There is no doubt that concerts are the most important factor for music festivals, but we should also consider their environmental impact. During the last Primavera Sound, winner of “A Greener Festival Award 2012,” it was obvious that this festival cares about being environmentally friendly. At the same time, there is still not enough eco-friendly food, a better recycling plan would be appreciated and the audience seems to lack commitment.

Heels and Cigarettes ask: How can music festivals become greener?

Holger Jan Schmidt answers:

If pedantic enough, one might say: The greenest event is no event. Fair enough, but this option sounds a little boring. Beyond environmental concerns, there are still the cultural demands and jobs depending on this industry. Not to forget the social aspect of people getting together, experiencing something special and having the time of their lives. So, no event is not the solution.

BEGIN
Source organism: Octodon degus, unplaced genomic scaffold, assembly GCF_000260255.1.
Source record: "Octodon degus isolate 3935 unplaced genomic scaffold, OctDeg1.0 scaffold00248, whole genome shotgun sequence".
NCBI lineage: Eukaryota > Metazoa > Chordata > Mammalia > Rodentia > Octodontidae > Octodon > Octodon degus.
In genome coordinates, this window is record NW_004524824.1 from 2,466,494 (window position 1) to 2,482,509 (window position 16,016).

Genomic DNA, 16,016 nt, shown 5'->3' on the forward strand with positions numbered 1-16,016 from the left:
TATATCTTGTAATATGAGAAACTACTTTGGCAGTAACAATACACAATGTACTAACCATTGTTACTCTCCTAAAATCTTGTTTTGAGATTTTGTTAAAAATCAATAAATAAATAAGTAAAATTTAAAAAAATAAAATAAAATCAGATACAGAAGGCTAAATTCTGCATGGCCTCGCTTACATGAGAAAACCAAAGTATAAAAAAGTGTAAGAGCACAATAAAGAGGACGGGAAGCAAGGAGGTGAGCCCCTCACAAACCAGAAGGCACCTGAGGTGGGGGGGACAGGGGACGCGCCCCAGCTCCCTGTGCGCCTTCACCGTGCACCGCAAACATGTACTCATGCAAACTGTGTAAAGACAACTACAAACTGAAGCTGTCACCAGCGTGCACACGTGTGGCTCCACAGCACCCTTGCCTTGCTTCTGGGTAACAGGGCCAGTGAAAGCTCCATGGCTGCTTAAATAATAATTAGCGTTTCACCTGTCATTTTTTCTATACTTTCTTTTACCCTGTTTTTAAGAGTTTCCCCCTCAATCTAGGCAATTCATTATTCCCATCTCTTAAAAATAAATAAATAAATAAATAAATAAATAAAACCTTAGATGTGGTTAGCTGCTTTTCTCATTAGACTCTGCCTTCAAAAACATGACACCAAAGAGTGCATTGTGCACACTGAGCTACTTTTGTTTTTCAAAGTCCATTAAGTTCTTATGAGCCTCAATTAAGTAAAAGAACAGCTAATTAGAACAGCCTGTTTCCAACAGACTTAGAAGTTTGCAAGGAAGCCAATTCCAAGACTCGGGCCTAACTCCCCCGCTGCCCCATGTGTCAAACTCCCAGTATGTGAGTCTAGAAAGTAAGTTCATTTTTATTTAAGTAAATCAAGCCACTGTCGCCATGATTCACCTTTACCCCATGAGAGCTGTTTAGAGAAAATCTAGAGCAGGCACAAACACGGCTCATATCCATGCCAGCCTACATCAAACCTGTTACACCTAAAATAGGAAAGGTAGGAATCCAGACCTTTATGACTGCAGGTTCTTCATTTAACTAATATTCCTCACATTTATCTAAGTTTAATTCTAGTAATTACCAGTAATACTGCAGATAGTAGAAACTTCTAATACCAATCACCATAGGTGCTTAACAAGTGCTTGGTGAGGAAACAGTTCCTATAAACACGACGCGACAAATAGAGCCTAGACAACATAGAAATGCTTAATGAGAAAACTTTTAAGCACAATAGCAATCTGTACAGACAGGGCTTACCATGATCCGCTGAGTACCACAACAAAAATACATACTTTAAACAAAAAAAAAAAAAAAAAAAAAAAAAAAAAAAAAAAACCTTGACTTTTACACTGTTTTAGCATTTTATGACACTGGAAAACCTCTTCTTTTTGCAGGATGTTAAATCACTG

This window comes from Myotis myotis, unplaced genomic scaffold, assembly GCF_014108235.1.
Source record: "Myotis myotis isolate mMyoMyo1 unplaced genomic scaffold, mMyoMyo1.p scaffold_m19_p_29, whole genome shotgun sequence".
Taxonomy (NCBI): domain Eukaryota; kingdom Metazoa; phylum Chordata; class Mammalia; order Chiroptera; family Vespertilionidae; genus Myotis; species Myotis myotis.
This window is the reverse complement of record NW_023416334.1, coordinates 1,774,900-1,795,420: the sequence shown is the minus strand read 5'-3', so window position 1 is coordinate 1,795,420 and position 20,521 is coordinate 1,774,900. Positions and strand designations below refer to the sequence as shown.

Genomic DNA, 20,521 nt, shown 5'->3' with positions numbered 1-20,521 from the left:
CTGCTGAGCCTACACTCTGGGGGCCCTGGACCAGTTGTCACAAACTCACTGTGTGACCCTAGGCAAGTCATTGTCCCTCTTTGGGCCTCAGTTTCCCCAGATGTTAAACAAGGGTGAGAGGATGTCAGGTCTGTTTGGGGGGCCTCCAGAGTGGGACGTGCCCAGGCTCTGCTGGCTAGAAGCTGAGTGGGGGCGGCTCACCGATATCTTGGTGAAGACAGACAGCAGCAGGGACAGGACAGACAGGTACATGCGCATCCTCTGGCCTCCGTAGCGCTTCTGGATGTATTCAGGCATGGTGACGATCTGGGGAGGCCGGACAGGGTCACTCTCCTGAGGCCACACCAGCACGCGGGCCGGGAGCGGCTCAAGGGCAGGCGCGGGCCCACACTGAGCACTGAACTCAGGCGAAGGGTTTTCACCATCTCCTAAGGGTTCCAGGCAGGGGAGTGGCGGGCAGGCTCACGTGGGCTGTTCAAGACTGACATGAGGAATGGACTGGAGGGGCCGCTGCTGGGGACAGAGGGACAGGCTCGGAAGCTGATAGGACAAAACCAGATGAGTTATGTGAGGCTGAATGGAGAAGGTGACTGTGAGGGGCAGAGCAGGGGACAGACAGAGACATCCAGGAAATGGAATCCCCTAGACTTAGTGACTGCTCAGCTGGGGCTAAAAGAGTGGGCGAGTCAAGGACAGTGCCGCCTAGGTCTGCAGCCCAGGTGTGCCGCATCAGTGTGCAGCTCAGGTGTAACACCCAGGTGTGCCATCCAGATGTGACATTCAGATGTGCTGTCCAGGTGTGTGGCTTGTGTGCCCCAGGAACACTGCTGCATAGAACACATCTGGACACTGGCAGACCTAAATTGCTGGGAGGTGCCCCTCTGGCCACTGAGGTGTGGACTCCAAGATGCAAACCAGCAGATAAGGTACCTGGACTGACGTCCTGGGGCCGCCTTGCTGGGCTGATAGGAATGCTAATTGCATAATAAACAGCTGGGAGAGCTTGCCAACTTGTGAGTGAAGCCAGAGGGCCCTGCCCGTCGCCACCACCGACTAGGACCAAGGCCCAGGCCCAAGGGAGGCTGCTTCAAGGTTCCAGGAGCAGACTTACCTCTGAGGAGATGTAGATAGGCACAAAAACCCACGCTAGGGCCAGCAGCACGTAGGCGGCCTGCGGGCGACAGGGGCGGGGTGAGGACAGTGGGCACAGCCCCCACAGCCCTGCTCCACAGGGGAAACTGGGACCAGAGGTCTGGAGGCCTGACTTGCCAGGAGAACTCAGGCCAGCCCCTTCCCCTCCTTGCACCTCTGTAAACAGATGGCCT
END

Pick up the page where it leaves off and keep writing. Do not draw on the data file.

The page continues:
Nevertheless, this stance is no excuse for not pursuing more sustainable events, either. By now, green issues are no longer a novelty for the events industry. Although this relatively “unsexy” topic probably sells no additional tickets, a glance at climate change and social processes makes it obvious that everyone needs to play their part in delivering a better performance. And showing that you are doing something right also boosts your reputation.

Green campsites vs. normal festival campsites, photo: Thomas Freischem
Green campsites vs. normal festival campsites, photo: Thomas Freischem